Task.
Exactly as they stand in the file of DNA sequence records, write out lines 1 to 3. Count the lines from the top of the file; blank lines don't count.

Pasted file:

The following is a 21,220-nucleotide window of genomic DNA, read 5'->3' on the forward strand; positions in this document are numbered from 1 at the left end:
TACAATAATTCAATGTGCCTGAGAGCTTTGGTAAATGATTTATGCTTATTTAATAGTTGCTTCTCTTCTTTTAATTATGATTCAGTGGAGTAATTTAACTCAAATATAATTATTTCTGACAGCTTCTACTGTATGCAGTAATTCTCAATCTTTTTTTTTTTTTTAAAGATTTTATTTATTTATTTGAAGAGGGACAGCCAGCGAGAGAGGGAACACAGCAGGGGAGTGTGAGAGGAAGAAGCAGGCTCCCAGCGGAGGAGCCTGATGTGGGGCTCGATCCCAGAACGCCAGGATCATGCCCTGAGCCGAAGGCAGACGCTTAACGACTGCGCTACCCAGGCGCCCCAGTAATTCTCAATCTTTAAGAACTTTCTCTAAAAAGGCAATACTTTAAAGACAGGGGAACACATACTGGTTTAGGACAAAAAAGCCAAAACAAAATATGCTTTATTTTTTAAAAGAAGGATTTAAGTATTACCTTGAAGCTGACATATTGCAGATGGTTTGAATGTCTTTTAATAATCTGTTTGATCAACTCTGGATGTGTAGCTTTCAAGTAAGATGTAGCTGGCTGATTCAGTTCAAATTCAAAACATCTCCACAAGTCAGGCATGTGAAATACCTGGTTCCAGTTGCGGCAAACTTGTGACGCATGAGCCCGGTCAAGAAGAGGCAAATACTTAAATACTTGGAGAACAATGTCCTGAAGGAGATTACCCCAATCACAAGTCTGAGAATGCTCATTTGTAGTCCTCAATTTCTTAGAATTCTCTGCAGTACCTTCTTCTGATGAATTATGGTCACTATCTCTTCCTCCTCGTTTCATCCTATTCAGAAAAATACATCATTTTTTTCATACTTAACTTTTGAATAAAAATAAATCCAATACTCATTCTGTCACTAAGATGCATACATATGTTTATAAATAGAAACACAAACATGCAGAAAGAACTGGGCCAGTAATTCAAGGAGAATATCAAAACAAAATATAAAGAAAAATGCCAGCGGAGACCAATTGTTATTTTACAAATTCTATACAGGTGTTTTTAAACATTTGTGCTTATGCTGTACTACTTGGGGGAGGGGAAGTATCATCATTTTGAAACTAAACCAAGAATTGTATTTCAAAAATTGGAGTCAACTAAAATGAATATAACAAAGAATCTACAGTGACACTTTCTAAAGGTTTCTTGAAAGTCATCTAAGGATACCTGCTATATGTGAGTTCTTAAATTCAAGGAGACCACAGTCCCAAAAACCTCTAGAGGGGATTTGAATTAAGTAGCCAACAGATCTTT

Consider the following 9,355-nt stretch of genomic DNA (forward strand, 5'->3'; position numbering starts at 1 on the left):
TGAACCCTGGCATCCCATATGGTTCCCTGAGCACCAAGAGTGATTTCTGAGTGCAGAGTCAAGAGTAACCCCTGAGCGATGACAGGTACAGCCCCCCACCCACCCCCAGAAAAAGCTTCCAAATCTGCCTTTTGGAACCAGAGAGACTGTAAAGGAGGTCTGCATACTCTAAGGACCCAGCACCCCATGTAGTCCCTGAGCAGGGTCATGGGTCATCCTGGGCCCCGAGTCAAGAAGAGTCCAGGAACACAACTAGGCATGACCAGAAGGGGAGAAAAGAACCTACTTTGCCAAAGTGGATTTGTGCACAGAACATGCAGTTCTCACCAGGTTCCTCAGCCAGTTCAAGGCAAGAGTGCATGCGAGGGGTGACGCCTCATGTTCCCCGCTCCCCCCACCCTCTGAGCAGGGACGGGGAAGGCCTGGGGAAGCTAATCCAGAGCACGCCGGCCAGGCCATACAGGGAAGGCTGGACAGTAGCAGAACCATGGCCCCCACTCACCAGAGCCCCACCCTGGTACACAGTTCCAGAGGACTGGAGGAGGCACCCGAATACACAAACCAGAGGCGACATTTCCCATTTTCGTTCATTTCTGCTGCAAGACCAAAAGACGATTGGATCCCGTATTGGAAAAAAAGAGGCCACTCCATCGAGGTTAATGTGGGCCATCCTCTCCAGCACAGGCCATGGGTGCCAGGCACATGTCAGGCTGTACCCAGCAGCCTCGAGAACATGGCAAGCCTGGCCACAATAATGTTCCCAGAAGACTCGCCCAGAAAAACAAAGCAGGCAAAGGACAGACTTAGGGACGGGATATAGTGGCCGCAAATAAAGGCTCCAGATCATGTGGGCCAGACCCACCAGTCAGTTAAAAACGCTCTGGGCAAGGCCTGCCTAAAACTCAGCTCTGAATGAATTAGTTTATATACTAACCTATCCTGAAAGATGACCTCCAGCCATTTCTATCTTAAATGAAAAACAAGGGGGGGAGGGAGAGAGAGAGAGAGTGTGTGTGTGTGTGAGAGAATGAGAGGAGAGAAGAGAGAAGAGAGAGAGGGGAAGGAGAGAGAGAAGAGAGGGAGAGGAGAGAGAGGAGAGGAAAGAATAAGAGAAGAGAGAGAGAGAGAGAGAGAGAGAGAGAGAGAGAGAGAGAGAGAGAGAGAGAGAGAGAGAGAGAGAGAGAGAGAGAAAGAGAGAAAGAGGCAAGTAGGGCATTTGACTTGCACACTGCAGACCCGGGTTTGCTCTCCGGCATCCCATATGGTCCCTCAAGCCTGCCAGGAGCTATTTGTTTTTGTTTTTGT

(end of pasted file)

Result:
The following is a 21,220-nucleotide window of genomic DNA, read 5'->3' on the forward strand; positions in this document are numbered from 1 at the left end:
TACAATAATTCAATGTGCCTGAGAGCTTTGGTAAATGATTTATGCTTATTTAATAGTTGCTTCTCTTCTTTTAATTATGATTCAGTGGAGTAATTTAACTCAAATATAATTATTTCTGACAGCTTCTACTGTATGCAGTAATTCTCAATCTTTTTTTTTTTTTTAAAGATTTTATTTATTTATTTGAAGAGGGACAGCCAGCGAGAGAGGGAACACAGCAGGGGAGTGTGAGAGGAAGAAGCAGGCTCCCAGCGGAGGAGCCTGATGTGGGGCTCGATCCCAGAACGCCAGGATCATGCCCTGAGCCGAAGGCAGACGCTTAACGACTGCGCTACCCAGGCGCCCCAGTAATTCTCAATCTTTAAGAACTTTCTCTAAAAAGGCAATACTTTAAAGACAGGGGAACACATACTGGTTTAGGACAAAAAAGCCAAAACAAAATATGCTTTATTTTTTAAAAGAAGGATTTAAGTATTACCTTGAAGCTGACATATTGCAGATGGTTTGAATGTCTTTTAATAATCTGTTTGATCAACTCTGGATGTGTAGCTTTCAAGTAAGATGTAGCTGGCTGATTCAGTTCAAATTCAAAACATCTCCACAAGTCAGGCATGTGAAATACCTGGTTCCAGTTGCGGCAAACTTGTGACGCATGAGCCCGGTCAAGAAGAGGCAAATACTTAAATACTTGGAGAACAATGTCCTGAAGGAGATTACCCCAATCACAAGTCTGAGAATGCTCATTTGTAGTCCTCAATTTCTTAGAATTCTCTGCAGTACCTTCTTCTGATGAATTATGGTCACTATCTCTTCCTCCTCGTTTCATCCTATTCAGAAAAATACATCATTTTTTTCATACTTAACTTTTGAATAAAAATAAATCCAATACTCATTCTGTCACTAAGATGCATACATATGTTTATAAATAGAAACACAAACATGCAGAAAGAACTGGGCCAGTAATTCAAGGAGAATATCAAAACAAAATATAAAGAAAAATGCCAGCGGAGACCAATTGTTATTTTACAAATTCTATACAGGTGTTTTTAAACATTTGTGCTTATGCTGTACTACTTGGGGGAGGGGAAGTATCATCATTTTGAAACTAAACCAAGAATTGTATTTCAAAAATTGGAGTCAACTAAAATGAATATAACAAAGAATCTACAGTGACACTTTCTAAAGGTTTCTTGAAAGTCATCTAAGGATACCTGCTATATGTGAGTTCTTAAATTCAAGGAGACCACAGTCCCAAAAACCTCTAGAGGGGATTTGAATTAAGTAGCCAACAGATCTTT

Consider the following 9,355-nt stretch of genomic DNA (forward strand, 5'->3'; position numbering starts at 1 on the left):